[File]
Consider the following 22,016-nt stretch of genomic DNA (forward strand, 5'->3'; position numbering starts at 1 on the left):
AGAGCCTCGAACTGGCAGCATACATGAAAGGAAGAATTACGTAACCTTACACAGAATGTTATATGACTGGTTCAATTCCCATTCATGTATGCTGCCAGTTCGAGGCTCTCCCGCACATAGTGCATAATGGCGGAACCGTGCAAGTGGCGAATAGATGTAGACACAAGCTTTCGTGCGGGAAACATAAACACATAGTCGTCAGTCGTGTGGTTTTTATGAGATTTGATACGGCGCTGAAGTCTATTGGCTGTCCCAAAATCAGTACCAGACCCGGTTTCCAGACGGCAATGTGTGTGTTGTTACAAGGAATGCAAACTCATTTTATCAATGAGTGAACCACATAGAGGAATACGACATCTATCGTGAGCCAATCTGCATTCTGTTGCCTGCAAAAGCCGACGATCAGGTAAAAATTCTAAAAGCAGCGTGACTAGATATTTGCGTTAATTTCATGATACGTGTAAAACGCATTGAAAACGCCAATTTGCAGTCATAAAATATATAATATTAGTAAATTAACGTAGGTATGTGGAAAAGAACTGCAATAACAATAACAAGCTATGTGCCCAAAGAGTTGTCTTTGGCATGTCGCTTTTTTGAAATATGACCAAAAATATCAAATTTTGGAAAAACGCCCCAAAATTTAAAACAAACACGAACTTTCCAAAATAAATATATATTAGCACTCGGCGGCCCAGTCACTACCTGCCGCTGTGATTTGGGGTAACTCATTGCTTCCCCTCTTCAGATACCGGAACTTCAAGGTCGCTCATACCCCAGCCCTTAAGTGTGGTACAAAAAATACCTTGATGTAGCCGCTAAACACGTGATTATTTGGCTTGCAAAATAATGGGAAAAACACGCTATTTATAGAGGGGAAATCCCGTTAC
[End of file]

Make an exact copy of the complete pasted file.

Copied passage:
Consider the following 22,016-nt stretch of genomic DNA (forward strand, 5'->3'; position numbering starts at 1 on the left):
AGAGCCTCGAACTGGCAGCATACATGAAAGGAAGAATTACGTAACCTTACACAGAATGTTATATGACTGGTTCAATTCCCATTCATGTATGCTGCCAGTTCGAGGCTCTCCCGCACATAGTGCATAATGGCGGAACCGTGCAAGTGGCGAATAGATGTAGACACAAGCTTTCGTGCGGGAAACATAAACACATAGTCGTCAGTCGTGTGGTTTTTATGAGATTTGATACGGCGCTGAAGTCTATTGGCTGTCCCAAAATCAGTACCAGACCCGGTTTCCAGACGGCAATGTGTGTGTTGTTACAAGGAATGCAAACTCATTTTATCAATGAGTGAACCACATAGAGGAATACGACATCTATCGTGAGCCAATCTGCATTCTGTTGCCTGCAAAAGCCGACGATCAGGTAAAAATTCTAAAAGCAGCGTGACTAGATATTTGCGTTAATTTCATGATACGTGTAAAACGCATTGAAAACGCCAATTTGCAGTCATAAAATATATAATATTAGTAAATTAACGTAGGTATGTGGAAAAGAACTGCAATAACAATAACAAGCTATGTGCCCAAAGAGTTGTCTTTGGCATGTCGCTTTTTTGAAATATGACCAAAAATATCAAATTTTGGAAAAACGCCCCAAAATTTAAAACAAACACGAACTTTCCAAAATAAATATATATTAGCACTCGGCGGCCCAGTCACTACCTGCCGCTGTGATTTGGGGTAACTCATTGCTTCCCCTCTTCAGATACCGGAACTTCAAGGTCGCTCATACCCCAGCCCTTAAGTGTGGTACAAAAAATACCTTGATGTAGCCGCTAAACACGTGATTATTTGGCTTGCAAAATAATGGGAAAAACACGCTATTTATAGAGGGGAAATCCCGTTAC